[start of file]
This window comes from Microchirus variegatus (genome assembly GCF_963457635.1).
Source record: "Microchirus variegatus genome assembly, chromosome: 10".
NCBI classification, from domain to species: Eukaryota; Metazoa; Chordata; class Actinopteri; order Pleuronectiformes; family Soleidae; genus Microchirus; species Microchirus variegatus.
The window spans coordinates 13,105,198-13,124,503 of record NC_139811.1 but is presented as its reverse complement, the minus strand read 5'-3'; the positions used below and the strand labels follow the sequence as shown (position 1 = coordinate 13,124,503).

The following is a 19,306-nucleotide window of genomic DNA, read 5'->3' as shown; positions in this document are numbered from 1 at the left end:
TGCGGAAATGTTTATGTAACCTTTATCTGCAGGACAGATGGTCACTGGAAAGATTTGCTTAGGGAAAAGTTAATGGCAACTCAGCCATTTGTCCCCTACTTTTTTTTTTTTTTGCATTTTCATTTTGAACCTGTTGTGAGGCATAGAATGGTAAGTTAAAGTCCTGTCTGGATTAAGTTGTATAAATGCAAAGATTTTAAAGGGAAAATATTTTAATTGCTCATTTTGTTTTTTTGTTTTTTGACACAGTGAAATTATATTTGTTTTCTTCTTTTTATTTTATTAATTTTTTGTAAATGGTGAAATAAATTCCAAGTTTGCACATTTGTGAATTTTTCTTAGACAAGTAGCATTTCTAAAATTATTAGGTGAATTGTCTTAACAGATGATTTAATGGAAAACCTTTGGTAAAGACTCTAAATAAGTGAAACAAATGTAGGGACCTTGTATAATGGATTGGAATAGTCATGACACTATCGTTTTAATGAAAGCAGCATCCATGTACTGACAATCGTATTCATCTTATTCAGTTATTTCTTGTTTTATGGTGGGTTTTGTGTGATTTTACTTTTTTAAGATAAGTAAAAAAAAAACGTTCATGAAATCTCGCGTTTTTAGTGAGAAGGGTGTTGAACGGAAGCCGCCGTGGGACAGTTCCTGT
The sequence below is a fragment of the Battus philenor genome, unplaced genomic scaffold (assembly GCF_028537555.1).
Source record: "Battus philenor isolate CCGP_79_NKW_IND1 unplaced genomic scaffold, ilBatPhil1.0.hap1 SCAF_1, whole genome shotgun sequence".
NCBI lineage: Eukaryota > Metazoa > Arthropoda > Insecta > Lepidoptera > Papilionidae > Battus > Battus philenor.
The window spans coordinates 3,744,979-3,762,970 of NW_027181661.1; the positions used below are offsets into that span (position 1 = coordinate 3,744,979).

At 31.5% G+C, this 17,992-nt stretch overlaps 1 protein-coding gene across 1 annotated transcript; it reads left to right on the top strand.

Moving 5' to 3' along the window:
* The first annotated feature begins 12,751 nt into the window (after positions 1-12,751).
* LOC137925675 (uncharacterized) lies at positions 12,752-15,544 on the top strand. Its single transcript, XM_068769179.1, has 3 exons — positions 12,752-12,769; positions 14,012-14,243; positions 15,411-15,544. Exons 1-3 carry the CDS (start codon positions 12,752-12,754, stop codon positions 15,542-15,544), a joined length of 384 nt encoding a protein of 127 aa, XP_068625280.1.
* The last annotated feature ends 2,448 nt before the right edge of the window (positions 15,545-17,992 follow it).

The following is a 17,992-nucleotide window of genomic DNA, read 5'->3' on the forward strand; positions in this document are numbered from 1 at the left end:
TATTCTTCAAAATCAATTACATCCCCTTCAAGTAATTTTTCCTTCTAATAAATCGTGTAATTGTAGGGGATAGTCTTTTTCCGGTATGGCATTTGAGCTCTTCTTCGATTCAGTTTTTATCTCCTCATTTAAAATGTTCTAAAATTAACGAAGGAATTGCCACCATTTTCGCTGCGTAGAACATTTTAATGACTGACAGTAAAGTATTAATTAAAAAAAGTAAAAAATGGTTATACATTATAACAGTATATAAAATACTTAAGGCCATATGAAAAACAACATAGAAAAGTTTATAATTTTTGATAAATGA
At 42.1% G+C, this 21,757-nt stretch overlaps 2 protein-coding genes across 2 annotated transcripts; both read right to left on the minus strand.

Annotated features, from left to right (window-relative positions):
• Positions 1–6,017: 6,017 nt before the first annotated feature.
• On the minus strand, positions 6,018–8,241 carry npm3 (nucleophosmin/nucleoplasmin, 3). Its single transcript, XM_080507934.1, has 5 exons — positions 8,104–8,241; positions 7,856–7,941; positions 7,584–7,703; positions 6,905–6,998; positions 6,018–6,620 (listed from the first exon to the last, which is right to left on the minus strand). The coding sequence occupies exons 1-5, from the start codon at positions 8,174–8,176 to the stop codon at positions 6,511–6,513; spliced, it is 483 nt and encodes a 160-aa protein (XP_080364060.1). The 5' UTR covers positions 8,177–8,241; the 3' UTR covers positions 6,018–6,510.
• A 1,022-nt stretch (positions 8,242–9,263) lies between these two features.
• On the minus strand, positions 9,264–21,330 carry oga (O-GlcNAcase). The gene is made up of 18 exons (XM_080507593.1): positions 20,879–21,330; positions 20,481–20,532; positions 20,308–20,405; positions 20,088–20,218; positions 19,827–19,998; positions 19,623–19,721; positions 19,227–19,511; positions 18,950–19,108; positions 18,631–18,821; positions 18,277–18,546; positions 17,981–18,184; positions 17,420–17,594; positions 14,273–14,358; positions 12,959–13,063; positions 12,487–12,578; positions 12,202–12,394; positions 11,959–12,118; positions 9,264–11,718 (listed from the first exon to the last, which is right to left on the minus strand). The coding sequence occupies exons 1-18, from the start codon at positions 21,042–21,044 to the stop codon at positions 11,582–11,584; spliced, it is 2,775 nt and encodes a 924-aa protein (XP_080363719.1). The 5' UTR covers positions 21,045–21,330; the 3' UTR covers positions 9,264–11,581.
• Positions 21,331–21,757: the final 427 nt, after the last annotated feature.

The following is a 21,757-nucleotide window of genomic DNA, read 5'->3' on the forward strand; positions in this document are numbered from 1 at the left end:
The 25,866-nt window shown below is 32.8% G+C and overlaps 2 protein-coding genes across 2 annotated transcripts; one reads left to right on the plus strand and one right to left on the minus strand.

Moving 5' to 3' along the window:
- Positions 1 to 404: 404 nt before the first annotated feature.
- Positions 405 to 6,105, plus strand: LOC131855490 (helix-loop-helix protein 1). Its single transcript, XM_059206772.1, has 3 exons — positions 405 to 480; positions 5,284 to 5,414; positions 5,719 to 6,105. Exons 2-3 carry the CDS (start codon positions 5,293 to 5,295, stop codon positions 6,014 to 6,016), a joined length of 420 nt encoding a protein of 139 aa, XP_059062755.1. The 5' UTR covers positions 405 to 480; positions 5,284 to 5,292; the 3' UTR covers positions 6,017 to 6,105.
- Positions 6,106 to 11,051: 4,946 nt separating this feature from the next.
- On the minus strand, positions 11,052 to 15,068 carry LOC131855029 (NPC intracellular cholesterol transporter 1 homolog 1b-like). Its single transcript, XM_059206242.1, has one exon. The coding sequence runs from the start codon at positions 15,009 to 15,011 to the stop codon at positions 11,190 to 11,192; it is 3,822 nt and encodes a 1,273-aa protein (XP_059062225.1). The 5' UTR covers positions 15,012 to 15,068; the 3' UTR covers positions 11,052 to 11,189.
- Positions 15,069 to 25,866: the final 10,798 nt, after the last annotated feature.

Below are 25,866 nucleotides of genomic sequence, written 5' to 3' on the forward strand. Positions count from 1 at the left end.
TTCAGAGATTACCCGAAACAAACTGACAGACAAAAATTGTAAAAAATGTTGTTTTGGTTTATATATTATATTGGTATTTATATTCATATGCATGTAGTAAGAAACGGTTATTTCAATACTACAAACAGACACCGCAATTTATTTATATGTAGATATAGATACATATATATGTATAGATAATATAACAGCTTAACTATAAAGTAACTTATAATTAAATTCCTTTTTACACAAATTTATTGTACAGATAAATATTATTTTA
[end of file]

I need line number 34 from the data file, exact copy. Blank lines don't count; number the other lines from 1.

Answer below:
TTCAGAGATTACCCGAAACAAACTGACAGACAAAAATTGTAAAAAATGTTGTTTTGGTTTATATATTATATTGGTATTTATATTCATATGCATGTAGTAAGAAACGGTTATTTCAATACTACAAACAGACACCGCAATTTATTTATATGTAGATATAGATACATATATATGTATAGATAATATAACAGCTTAACTATAAAGTAACTTATAATTAAATTCCTTTTTACACAAATTTATTGTACAGATAAATATTATTTTA